"With so much difficulty obtaining capital in today’s economy, most business ideas never make it past the dinner table," McHenry says. "This legislation will connect entrepreneurs with everyday investors to help get their businesses off the ground."
Jessica Jackley has been doing that for years, first as founder of Kiva, now at the helm of Profounder, a peer-to-peer investing site that is among the more advanced crowdfunding platforms. Profounder originally tried to offer loans to startups that were repaid based on the company’s success. Regulators put the kibosh on that plan and Profounder is now considering other business models.
Jackley and her cofounder, Dana Mauriello, are frustrated by the current laws and how hard it is to raise money for the smallest of startups.
"Dana and I saw our classmates at Stanford trying to raise money for startups, but they couldn't get it done." Jackley says. "One classmate sent an email asking for $1,000 investments,” but under California law he couldn't accept money from sixty interested investors. Eventually, after legal costs, it cost him $20,000 to raise $35,000."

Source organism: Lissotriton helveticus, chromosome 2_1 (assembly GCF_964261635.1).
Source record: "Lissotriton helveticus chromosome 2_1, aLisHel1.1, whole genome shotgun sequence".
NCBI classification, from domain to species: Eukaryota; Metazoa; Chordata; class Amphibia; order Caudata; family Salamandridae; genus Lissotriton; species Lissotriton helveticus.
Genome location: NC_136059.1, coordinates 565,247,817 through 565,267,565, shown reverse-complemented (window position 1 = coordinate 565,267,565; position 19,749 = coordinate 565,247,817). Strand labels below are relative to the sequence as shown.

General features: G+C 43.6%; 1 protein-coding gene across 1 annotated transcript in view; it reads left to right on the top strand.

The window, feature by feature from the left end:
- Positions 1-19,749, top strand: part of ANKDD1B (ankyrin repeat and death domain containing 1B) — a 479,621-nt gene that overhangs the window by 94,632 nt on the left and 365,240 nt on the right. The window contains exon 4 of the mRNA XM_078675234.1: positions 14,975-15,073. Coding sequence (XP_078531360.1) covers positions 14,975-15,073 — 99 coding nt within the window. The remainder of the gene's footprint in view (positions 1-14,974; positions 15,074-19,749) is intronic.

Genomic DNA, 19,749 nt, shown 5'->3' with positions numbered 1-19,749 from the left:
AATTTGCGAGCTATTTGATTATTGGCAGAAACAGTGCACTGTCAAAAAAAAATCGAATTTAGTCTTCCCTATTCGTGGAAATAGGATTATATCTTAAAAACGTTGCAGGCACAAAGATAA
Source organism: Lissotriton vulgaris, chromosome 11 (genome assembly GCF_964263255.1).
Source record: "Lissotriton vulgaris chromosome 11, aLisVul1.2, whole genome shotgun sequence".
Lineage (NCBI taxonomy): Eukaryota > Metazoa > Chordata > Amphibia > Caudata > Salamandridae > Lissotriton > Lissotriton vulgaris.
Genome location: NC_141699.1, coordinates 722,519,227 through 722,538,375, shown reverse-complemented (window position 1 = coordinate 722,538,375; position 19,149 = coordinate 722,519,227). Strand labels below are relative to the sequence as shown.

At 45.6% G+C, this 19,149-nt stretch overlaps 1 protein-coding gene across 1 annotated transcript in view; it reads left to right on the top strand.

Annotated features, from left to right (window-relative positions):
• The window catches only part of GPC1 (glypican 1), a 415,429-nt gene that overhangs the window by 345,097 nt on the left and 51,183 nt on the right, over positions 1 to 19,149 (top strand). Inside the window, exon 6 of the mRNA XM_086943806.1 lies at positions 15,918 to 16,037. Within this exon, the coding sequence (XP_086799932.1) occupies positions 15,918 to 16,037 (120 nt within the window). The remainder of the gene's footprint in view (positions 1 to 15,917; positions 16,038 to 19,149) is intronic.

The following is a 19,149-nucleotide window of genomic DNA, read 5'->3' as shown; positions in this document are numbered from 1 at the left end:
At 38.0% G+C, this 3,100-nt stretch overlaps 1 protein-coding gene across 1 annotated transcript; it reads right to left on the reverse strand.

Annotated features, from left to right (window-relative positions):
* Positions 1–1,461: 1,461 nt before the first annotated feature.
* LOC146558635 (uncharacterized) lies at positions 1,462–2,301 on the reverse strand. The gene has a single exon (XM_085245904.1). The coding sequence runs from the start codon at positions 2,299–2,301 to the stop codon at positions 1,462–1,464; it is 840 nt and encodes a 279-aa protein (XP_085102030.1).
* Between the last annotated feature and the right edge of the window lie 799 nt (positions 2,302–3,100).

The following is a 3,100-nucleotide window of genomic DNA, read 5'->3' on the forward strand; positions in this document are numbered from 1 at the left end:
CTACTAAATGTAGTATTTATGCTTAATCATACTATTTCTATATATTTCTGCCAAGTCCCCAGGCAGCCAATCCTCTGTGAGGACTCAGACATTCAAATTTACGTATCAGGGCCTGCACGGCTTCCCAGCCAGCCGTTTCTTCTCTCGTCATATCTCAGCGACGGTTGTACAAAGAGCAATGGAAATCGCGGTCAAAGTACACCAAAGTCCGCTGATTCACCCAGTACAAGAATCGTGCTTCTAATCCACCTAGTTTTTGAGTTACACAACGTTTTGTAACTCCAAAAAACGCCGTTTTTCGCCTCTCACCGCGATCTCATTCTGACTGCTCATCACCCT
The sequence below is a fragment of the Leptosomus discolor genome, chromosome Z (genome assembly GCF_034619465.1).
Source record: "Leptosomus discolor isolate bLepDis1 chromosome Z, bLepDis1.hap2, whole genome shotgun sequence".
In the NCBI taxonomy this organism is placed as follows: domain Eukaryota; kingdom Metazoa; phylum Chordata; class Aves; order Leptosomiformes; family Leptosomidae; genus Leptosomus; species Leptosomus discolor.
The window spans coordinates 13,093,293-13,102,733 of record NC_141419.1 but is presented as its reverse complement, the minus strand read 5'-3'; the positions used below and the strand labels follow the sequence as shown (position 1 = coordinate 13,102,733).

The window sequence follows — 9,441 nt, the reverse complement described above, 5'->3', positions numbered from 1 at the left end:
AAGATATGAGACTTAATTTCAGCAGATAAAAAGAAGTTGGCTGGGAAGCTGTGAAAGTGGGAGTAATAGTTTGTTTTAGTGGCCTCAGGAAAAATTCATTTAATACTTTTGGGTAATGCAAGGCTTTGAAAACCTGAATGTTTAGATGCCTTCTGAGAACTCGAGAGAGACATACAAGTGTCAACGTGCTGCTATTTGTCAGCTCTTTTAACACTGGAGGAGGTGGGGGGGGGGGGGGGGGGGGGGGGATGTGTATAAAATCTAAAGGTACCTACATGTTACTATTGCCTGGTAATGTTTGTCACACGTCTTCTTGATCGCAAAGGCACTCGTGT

The demand for this kind of investment exists, especially for social enterprise. When Jackley’s previous company Kiva offered anyone the opportunity to make zero-interest loans to microentrepreneurs in the developing world, they had more lenders than they knew what to do with. Those Kiva donors are already comfortable lending online, with many lending to American businesses through the company’s new Kiva City platform.
Asked to predict what the first wave of crowdfunded businesses will be, Jackley says “I think social enterprises, I think retail. Anything that is a consumer brand that people love and can relate to and feel like they can be a apart of. When there’s a social benefit attached to it, that’s huge.”
Proponents of crowdfunding say fraud isn't as much of a concern as it was in 1934. Sites like eBay have managed to vet users well, creating trust and accountability and displaying good best practices for crowdfunders.
Government regulations are "a very legitimate response to protect investors from getting ripped off” says Antony Bugg-Levine, co-author of "Impact Investing: Transforming How We Make Money While Making a Difference." Countries around the world are reviewing their laws on investing, he says, in large part because investing isn't just about making money, or saving for retirement anymore. Now, investing and social enterprise is a tool for social change.
“We have to think of new ways to unlock capital for the business that can address social challenges, while still protecting investors from bad investments,” he says, predicting that the same new technologies that enable crowdfunding in the first place will also enable fraud protection.
Jackley and White are standing by to prove it. “We’ll actually change the world,” White says. “That’s why we are in this.”